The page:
The boy spent 3 weeks in Paris, The Hague and Barcelona. It seemed the perfect time to replace the pleasure of his company with my great love,literature. I especially enjoyed reading Jhumpa Lahiri’s The Namesake, Rebecca Solnit’s Women Explain Things to Me,The Summer that Melted Everything by Tiffany McDaniel(a little haphazard and too ambitious) and Big Little Lies (despite the somewhat pathetic ‘desperate housewives’ story line). I had been craving prose and poetry and reading Rupi Kaur’s Milk and Honey in one sitting, was just what I needed last week.

Vegas and life after

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Time moves so speedily, I almost cannot fathom that I was in Las Vegas 3 weeks ago.

Vegas was laid-back, which is exactly how we wanted it. We saw JLO’s All I Have show at Planet Hollywood, and kicked off our evenings with glasses of fizz in our penthouse.(we stayed at the Aria). I stocked up on all the luscious smelling things at LUSH and luxuriated in relaxing baths in our jacuzzi tub.Other things I savored were afternoons spent by the pool (a can of corona in hand),or sitting and reading in my little nook in my room, overlooking a dynamic view of the Vegas Strip.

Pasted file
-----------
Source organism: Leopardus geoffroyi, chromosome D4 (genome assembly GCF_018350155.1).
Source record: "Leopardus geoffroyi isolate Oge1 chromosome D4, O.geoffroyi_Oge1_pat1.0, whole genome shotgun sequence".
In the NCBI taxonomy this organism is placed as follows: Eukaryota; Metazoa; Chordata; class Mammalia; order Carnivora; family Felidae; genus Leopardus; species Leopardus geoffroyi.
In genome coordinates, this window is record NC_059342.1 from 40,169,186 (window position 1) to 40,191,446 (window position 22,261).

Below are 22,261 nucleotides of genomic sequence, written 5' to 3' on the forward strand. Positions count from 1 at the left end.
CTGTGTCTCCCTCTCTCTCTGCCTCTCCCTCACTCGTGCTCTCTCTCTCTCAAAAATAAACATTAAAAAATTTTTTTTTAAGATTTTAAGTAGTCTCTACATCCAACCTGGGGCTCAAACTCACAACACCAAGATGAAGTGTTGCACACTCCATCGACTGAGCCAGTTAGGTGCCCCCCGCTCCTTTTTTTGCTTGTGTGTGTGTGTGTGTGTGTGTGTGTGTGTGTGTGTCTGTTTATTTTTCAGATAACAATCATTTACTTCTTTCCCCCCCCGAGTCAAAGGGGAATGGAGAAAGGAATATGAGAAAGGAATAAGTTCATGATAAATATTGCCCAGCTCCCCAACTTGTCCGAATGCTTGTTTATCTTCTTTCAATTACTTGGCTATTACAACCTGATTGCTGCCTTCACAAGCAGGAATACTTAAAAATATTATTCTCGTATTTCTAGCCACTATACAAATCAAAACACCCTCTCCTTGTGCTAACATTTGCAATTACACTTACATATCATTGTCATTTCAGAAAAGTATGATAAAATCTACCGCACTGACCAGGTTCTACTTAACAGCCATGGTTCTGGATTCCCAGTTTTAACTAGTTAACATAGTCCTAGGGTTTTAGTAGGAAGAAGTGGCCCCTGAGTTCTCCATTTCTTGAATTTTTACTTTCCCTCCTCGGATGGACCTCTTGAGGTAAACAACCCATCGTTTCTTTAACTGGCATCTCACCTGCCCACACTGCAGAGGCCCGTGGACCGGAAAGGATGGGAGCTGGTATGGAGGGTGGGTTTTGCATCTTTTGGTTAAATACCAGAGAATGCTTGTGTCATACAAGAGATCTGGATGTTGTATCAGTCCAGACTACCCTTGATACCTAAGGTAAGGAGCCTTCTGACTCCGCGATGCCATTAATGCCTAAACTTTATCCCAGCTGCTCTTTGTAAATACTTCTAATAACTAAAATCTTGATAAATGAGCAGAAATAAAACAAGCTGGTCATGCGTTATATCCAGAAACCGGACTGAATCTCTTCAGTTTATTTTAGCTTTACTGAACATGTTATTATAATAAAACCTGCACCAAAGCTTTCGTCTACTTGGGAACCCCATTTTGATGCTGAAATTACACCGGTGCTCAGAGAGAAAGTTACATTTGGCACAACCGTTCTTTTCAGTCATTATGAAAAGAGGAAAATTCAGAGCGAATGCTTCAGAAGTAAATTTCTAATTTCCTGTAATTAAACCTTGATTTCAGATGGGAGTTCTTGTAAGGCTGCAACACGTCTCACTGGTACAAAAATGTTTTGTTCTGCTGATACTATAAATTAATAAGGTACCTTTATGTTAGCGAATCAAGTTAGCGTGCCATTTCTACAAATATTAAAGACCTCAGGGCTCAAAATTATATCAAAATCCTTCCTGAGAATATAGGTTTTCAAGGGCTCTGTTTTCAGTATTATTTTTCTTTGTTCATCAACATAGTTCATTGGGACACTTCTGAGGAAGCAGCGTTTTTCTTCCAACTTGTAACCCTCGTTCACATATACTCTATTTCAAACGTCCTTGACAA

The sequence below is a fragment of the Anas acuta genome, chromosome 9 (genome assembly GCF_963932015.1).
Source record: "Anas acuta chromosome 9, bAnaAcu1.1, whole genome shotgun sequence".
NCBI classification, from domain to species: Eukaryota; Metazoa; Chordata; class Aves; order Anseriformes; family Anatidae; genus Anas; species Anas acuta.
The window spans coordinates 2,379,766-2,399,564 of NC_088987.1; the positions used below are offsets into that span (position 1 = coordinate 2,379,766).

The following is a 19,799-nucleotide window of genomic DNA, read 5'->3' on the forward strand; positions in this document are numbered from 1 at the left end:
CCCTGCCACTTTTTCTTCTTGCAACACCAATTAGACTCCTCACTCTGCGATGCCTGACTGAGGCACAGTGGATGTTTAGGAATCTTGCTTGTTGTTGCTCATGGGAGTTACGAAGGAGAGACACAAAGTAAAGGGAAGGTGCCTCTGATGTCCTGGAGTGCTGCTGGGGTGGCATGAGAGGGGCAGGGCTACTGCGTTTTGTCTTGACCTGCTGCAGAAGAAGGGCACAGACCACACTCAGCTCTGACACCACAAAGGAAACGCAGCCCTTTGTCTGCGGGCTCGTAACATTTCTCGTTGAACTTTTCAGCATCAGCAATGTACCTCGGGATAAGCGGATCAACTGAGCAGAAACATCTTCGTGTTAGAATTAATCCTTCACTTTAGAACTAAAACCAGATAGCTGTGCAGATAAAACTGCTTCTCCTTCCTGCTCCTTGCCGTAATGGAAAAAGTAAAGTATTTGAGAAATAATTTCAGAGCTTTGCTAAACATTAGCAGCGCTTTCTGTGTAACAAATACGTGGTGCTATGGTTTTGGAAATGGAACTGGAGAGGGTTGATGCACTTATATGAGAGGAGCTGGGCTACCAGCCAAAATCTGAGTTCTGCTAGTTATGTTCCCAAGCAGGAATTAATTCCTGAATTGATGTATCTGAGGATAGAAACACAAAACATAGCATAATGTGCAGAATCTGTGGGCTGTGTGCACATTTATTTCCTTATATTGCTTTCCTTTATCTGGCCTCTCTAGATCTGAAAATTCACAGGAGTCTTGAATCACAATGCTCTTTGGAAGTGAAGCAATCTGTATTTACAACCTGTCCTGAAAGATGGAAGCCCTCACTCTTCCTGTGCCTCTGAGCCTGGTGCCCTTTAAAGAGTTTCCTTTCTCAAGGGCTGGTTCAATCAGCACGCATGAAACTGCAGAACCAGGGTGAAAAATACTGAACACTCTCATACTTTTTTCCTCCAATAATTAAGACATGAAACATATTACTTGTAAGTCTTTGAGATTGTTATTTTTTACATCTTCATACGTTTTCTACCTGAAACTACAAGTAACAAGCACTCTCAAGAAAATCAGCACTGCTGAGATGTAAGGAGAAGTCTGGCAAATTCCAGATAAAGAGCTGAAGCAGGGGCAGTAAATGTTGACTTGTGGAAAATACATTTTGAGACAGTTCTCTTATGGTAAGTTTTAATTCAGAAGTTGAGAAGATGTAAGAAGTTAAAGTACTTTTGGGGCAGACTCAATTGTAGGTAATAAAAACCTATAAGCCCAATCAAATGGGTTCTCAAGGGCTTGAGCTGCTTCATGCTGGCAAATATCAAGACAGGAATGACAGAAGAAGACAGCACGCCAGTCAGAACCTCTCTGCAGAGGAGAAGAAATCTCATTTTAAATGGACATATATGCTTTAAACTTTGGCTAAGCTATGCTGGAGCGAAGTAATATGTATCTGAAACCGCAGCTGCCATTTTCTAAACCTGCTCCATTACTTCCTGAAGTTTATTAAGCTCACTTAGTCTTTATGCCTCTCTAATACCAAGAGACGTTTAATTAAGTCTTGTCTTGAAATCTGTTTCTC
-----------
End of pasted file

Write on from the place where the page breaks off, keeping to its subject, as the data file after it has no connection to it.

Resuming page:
Two restaurants were noteworthy this time around. Andrea’s,Steve Wynn’s latest restaurant had the most mouth watering kumamoto oysters and is evocatively designed with a pop art installation of Wynn’s wife, Andrea’s eyes. Herbs and Rye was quite far off the strip but certainly lived up to its best bar in America accolade. The lobster tail with garlic mash was also a great choice on my part.